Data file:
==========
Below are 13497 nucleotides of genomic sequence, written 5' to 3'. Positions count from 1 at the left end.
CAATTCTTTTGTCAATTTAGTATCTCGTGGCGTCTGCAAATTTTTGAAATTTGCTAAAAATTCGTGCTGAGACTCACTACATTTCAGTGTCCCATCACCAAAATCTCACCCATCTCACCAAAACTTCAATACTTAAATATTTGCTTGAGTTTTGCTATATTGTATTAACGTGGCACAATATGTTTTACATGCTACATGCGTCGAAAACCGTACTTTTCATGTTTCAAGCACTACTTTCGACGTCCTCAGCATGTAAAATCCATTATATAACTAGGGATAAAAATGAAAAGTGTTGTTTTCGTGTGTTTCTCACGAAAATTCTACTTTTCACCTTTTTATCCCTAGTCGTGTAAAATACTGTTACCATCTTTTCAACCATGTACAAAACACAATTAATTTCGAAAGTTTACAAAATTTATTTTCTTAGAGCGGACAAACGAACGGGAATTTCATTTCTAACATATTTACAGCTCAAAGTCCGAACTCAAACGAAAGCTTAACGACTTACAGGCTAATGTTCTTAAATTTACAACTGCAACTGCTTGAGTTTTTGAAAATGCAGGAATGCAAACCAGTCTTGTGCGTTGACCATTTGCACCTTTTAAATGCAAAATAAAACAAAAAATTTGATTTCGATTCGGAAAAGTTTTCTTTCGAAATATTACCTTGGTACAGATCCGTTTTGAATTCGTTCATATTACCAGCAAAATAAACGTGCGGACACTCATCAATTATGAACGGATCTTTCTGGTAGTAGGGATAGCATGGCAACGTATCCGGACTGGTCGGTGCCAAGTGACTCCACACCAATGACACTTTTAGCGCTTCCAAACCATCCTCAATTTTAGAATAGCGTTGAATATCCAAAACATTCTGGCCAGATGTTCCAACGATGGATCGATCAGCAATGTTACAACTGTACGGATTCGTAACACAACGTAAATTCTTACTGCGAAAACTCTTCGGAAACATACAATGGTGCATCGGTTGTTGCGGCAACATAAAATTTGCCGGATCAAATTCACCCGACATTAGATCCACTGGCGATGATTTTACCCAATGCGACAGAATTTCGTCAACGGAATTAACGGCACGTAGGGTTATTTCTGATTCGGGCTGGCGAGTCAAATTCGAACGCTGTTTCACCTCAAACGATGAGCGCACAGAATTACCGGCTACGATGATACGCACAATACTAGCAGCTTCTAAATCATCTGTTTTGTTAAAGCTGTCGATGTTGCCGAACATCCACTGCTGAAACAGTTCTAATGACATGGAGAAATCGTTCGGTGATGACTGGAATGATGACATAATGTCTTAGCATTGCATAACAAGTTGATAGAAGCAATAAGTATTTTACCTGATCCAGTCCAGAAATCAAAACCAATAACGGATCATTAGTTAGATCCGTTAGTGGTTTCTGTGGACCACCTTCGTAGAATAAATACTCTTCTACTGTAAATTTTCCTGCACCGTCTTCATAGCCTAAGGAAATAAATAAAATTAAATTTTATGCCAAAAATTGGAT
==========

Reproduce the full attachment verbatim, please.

Below are 13497 nucleotides of genomic sequence, written 5' to 3'. Positions count from 1 at the left end.
CAATTCTTTTGTCAATTTAGTATCTCGTGGCGTCTGCAAATTTTTGAAATTTGCTAAAAATTCGTGCTGAGACTCACTACATTTCAGTGTCCCATCACCAAAATCTCACCCATCTCACCAAAACTTCAATACTTAAATATTTGCTTGAGTTTTGCTATATTGTATTAACGTGGCACAATATGTTTTACATGCTACATGCGTCGAAAACCGTACTTTTCATGTTTCAAGCACTACTTTCGACGTCCTCAGCATGTAAAATCCATTATATAACTAGGGATAAAAATGAAAAGTGTTGTTTTCGTGTGTTTCTCACGAAAATTCTACTTTTCACCTTTTTATCCCTAGTCGTGTAAAATACTGTTACCATCTTTTCAACCATGTACAAAACACAATTAATTTCGAAAGTTTACAAAATTTATTTTCTTAGAGCGGACAAACGAACGGGAATTTCATTTCTAACATATTTACAGCTCAAAGTCCGAACTCAAACGAAAGCTTAACGACTTACAGGCTAATGTTCTTAAATTTACAACTGCAACTGCTTGAGTTTTTGAAAATGCAGGAATGCAAACCAGTCTTGTGCGTTGACCATTTGCACCTTTTAAATGCAAAATAAAACAAAAAATTTGATTTCGATTCGGAAAAGTTTTCTTTCGAAATATTACCTTGGTACAGATCCGTTTTGAATTCGTTCATATTACCAGCAAAATAAACGTGCGGACACTCATCAATTATGAACGGATCTTTCTGGTAGTAGGGATAGCATGGCAACGTATCCGGACTGGTCGGTGCCAAGTGACTCCACACCAATGACACTTTTAGCGCTTCCAAACCATCCTCAATTTTAGAATAGCGTTGAATATCCAAAACATTCTGGCCAGATGTTCCAACGATGGATCGATCAGCAATGTTACAACTGTACGGATTCGTAACACAACGTAAATTCTTACTGCGAAAACTCTTCGGAAACATACAATGGTGCATCGGTTGTTGCGGCAACATAAAATTTGCCGGATCAAATTCACCCGACATTAGATCCACTGGCGATGATTTTACCCAATGCGACAGAATTTCGTCAACGGAATTAACGGCACGTAGGGTTATTTCTGATTCGGGCTGGCGAGTCAAATTCGAACGCTGTTTCACCTCAAACGATGAGCGCACAGAATTACCGGCTACGATGATACGCACAATACTAGCAGCTTCTAAATCATCTGTTTTGTTAAAGCTGTCGATGTTGCCGAACATCCACTGCTGAAACAGTTCTAATGACATGGAGAAATCGTTCGGTGATGACTGGAATGATGACATAATGTCTTAGCATTGCATAACAAGTTGATAGAAGCAATAAGTATTTTACCTGATCCAGTCCAGAAATCAAAACCAATAACGGATCATTAGTTAGATCCGTTAGTGGTTTCTGTGGACCACCTTCGTAGAATAAATACTCTTCTACTGTAAATTTTCCTGCACCGTCTTCATAGCCTAAGGAAATAAATAAAATTAAATTTTATGCCAAAAATTGGAT